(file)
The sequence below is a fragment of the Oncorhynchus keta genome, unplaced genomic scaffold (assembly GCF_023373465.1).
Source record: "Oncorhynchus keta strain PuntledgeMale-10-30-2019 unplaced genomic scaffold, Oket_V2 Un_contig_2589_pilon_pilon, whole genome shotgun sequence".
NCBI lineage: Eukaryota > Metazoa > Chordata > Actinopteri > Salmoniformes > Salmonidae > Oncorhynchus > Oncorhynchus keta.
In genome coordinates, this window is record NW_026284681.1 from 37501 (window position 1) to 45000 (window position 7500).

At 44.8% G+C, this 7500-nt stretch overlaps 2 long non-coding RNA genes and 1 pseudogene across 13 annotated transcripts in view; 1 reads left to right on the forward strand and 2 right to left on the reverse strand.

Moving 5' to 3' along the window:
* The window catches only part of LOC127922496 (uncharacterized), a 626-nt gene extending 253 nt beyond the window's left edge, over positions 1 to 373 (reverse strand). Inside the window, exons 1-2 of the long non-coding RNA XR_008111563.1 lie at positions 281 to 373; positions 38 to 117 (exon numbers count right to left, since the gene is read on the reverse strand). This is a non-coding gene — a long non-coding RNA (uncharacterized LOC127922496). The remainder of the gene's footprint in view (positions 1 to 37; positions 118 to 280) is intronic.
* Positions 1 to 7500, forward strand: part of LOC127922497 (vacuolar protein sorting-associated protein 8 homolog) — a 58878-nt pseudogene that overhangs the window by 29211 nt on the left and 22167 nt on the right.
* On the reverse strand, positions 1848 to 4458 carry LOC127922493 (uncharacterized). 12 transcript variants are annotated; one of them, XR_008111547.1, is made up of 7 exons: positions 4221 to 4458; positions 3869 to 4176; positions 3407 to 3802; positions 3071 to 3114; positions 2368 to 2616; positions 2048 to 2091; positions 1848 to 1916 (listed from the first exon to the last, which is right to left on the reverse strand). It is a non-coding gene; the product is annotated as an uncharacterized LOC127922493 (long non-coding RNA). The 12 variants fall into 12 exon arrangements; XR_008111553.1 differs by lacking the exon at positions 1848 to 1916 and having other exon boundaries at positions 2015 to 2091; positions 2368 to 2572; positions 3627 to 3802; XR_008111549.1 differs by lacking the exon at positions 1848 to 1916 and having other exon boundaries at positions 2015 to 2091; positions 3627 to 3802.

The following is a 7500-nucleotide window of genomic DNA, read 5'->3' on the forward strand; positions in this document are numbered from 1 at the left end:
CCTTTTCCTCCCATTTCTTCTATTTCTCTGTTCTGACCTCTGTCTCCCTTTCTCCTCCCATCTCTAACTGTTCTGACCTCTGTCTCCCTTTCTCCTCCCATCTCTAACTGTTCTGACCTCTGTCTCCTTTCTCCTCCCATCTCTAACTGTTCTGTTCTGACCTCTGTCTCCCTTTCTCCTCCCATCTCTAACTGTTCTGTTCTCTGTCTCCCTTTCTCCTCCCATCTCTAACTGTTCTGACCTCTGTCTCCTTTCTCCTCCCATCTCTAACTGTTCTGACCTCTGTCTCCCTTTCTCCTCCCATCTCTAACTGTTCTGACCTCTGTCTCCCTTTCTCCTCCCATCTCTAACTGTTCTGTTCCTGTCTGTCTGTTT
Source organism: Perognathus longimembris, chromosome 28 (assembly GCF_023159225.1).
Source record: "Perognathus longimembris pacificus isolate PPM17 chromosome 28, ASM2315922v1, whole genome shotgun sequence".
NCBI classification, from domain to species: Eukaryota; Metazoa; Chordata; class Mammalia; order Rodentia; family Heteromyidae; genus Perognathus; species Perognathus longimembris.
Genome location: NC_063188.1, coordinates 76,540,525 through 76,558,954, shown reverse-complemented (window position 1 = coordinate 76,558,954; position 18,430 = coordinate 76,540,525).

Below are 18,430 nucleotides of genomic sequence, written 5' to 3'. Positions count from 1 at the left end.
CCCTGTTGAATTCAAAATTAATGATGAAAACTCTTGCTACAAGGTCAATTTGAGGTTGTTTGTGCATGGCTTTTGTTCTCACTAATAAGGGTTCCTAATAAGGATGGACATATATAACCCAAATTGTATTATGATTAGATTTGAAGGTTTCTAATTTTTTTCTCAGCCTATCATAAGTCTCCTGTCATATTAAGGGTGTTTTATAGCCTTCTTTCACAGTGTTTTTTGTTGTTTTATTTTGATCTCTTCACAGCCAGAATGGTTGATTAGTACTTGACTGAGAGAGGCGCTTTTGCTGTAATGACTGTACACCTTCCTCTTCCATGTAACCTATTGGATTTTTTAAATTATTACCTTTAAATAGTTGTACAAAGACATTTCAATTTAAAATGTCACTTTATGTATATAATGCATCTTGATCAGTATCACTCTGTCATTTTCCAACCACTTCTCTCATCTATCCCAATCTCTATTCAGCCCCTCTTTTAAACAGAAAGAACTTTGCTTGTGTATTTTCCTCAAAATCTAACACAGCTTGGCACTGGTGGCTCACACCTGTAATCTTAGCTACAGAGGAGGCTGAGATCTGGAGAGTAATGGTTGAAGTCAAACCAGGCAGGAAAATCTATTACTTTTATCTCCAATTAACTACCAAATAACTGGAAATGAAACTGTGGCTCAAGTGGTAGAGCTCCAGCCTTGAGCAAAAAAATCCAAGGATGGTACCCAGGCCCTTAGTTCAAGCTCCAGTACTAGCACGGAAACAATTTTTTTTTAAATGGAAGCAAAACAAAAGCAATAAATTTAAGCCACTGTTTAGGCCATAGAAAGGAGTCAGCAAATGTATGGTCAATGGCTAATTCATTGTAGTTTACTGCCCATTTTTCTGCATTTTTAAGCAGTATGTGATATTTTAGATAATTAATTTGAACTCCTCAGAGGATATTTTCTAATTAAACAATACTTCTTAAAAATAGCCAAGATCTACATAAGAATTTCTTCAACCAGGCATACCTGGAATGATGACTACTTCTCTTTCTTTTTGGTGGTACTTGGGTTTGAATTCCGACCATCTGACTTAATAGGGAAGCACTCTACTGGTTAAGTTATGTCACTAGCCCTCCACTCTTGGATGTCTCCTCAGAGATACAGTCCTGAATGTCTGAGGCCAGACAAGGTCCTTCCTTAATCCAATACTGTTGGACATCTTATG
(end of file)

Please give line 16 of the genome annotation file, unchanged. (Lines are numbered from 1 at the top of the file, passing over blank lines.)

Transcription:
Below are 18,430 nucleotides of genomic sequence, written 5' to 3'. Positions count from 1 at the left end.